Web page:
Mayor Jim Kenney says he wants schools to open as soon as possible, telling City Council on Thursday that children are suffering and reopening is “the next challenge facing our city.” Superintendent William Hite agrees, and plans to announce next week a limited reopening plan for kindergarten through second grade students that could begin sometime in February. But it’s unclear if teachers will be able to get vaccinated before they return to school buildings.
For now, most school workers cannot sign up to get a vaccine. Although they are in group 1B, which the city is currently prioritizing, they are in line behind others in that group, including firefighters, police officers, prison guards, and transit workers, and it’s not yet clear when teachers will be able to make a vaccine appointment.
Why is this? One reason is that city data shows that schools have not been the source of significant spread of COVID-19, based on the experience of more than 100 private and parochial schools that have continued to operate in person during the pandemic.
“The health department has never recommended that (at least younger aged) schools in Philadelphia be closed,” said health department spokesman James Garrow in an email. “We have maintained that as long as they implement safety protocols, they can safely operate.”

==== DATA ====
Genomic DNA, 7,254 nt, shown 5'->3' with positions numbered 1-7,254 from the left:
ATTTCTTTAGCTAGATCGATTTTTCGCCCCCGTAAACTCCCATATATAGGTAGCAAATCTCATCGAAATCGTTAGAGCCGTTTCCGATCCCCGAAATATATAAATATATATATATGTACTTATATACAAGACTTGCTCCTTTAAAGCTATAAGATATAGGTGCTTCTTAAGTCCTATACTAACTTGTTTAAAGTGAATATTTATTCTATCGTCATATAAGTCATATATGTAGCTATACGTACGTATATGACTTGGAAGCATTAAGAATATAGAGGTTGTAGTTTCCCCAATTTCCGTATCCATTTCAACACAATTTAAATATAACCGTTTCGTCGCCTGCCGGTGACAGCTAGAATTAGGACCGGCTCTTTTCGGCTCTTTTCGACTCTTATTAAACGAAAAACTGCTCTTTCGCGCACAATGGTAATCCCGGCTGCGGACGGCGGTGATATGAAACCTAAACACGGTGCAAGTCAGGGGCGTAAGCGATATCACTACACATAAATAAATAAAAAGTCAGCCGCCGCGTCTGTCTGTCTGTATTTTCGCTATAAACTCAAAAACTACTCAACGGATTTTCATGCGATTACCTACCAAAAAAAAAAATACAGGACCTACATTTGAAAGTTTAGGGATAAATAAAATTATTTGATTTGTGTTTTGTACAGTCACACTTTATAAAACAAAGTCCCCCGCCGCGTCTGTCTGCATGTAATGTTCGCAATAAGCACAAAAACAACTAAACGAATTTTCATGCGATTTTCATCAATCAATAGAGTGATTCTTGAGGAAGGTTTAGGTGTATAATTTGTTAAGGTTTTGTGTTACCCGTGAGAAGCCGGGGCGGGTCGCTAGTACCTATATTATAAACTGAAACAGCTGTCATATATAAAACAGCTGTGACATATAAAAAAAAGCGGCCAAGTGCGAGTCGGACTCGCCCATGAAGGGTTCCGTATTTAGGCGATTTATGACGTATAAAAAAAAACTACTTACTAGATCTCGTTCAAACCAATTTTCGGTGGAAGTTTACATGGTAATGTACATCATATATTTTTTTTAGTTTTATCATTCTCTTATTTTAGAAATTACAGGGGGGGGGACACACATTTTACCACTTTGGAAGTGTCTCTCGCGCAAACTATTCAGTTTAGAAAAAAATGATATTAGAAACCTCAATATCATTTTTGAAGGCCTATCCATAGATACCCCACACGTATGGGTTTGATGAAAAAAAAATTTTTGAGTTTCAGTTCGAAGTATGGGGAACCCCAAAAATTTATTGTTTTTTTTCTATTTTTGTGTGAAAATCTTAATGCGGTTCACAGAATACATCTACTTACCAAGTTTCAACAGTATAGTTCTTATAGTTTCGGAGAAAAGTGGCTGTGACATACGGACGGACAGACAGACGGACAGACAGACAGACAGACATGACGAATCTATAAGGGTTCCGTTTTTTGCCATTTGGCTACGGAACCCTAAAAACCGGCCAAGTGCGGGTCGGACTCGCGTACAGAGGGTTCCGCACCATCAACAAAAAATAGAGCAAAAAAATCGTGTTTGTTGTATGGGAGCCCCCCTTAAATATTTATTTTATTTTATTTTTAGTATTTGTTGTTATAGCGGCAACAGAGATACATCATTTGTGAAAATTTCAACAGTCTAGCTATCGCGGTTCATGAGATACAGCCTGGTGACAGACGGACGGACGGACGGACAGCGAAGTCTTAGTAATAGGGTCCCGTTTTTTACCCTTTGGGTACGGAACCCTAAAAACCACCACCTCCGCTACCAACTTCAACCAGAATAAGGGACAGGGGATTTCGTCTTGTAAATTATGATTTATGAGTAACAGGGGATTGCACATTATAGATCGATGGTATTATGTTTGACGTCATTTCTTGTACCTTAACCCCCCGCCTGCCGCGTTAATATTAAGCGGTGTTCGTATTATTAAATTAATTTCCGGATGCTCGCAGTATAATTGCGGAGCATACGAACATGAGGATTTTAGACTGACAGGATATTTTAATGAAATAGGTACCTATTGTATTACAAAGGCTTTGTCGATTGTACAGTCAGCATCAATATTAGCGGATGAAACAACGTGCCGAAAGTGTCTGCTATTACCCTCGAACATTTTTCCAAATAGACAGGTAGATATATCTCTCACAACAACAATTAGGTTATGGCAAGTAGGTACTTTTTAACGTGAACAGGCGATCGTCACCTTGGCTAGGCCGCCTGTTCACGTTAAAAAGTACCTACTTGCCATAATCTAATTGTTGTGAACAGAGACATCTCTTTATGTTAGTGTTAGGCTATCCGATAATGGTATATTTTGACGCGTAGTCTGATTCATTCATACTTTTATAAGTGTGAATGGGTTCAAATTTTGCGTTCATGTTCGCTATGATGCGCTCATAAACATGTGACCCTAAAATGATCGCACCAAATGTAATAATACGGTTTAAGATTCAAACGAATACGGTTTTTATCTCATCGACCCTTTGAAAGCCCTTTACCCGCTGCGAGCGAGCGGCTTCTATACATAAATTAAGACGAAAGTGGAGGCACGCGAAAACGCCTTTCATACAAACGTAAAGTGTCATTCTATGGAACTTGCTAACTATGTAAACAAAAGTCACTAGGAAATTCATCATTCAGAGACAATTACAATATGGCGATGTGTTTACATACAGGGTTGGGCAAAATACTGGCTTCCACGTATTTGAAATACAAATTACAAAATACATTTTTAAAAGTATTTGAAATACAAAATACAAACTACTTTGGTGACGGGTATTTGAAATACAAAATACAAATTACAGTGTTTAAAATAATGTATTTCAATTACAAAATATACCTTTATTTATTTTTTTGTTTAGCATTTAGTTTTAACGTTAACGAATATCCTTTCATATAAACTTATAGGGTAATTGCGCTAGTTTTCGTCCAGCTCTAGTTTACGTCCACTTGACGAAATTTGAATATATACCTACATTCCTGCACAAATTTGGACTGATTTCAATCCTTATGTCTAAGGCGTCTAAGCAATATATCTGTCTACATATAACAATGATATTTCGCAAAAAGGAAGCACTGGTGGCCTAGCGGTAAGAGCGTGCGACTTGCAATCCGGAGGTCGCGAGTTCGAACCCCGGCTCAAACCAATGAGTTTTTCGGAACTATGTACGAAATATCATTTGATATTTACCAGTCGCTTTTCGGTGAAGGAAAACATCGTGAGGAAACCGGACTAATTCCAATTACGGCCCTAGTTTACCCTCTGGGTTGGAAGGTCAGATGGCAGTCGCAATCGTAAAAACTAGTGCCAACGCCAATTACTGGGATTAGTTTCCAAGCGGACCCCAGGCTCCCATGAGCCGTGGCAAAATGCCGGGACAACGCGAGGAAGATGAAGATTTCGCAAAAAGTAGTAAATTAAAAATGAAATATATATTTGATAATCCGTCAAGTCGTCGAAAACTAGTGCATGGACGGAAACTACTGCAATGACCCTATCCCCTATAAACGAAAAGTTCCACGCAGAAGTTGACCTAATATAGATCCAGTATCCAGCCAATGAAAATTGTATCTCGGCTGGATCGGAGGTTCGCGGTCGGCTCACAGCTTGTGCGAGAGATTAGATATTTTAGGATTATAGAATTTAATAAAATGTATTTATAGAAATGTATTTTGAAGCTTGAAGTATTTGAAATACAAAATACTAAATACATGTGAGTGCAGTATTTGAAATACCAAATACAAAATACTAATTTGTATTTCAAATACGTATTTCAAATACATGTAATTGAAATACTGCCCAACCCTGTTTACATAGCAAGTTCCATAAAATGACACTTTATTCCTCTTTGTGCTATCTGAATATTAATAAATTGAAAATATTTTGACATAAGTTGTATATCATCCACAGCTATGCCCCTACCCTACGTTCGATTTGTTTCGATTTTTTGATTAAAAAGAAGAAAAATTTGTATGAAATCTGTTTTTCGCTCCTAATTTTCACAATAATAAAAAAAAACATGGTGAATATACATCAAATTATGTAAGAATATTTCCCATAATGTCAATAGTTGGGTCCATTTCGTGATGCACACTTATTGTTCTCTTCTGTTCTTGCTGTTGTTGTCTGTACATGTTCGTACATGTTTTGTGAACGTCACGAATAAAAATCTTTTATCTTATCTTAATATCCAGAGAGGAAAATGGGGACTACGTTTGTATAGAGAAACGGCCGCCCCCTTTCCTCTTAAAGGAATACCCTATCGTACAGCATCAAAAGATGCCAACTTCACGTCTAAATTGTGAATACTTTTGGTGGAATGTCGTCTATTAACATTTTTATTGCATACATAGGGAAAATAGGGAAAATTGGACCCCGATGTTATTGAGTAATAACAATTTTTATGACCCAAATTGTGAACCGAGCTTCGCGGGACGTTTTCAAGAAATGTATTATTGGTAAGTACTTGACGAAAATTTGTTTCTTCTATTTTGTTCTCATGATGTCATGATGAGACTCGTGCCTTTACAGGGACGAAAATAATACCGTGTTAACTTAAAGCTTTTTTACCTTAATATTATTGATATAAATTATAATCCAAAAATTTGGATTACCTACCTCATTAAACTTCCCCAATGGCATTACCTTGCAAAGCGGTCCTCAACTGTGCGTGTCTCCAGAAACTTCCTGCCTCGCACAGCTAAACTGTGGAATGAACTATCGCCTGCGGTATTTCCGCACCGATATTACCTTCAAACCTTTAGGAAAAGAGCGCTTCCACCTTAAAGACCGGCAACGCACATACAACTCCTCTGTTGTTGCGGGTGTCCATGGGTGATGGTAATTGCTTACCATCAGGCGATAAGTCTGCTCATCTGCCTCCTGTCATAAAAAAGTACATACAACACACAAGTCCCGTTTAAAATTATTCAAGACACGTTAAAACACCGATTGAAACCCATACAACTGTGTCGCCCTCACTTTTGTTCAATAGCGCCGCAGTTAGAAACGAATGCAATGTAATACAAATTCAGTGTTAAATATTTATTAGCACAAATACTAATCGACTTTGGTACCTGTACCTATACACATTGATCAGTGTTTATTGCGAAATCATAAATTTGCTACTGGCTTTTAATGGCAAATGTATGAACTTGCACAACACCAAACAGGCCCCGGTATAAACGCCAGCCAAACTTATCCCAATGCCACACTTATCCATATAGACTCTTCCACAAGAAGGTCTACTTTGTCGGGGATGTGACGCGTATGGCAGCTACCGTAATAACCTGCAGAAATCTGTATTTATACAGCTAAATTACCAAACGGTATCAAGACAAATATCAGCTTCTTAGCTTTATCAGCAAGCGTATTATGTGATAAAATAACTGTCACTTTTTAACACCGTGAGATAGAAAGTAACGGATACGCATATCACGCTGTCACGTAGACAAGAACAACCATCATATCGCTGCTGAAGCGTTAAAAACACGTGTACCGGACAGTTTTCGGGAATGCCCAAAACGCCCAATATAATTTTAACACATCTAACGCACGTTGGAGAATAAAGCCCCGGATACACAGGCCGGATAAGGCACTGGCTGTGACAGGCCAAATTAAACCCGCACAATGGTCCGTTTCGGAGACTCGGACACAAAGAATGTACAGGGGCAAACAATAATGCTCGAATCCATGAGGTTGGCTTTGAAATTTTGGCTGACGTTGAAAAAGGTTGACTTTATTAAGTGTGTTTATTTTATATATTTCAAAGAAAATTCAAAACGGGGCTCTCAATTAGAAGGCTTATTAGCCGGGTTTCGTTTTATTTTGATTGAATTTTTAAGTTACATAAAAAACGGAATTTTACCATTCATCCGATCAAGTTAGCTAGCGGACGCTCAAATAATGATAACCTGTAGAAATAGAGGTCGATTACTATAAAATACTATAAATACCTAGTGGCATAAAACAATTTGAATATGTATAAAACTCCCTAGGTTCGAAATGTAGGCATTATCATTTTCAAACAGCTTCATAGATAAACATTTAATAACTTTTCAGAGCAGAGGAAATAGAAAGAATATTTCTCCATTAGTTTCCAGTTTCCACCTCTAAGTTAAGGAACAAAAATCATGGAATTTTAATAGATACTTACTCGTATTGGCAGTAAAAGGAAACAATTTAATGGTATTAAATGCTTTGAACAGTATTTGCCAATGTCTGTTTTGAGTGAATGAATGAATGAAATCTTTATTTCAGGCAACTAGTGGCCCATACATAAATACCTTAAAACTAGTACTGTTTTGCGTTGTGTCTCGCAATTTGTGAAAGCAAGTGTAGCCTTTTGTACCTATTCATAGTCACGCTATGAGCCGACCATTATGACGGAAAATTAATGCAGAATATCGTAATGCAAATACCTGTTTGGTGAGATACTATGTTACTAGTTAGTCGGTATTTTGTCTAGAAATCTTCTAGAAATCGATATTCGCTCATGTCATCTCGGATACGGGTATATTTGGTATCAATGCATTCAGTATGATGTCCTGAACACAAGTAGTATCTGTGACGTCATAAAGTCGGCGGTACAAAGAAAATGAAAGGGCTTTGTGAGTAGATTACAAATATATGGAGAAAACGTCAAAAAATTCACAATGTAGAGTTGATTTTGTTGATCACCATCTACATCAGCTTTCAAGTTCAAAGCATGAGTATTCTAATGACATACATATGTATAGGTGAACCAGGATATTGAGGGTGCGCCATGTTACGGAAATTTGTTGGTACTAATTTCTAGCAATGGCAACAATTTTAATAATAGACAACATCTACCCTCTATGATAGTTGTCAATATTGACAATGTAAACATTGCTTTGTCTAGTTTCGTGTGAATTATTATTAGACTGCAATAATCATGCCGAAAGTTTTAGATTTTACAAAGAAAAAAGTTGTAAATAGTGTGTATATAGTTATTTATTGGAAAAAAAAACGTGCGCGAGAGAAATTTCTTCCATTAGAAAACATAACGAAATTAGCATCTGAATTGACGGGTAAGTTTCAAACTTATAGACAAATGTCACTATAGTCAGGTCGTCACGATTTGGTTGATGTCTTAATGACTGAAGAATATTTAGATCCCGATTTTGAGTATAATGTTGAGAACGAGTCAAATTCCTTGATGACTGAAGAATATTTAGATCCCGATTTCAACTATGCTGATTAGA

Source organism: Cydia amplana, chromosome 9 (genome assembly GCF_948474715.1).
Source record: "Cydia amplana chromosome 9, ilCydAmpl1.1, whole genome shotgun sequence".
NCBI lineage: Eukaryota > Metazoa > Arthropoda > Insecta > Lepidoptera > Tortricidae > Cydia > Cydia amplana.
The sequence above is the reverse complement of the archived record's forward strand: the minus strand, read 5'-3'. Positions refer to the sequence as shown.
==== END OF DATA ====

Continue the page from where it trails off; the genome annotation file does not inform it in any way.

The schools that have continued operating “have done a good job at preventing COVID spread,” city health commissioner Dr. Thomas Farley said Tuesday. The department has prepared school reopening guidance that stresses social distancing, keeping students in cohorts, handwashing and masking, daily symptom screening, modifying activities, and optimizing ventilation.
Two prior efforts to reopen district schools for hybrid learning, in September and November, were shot down after public outcry that it wouldn’t be safe and the city and district were putting the health of students and staff at risk.
“It is my preference that schools will not reopen” until people working in schools and coming into contact with students are vaccinated,” said Philadelphia Federation of Teachers president Jerry Jordan in an interview.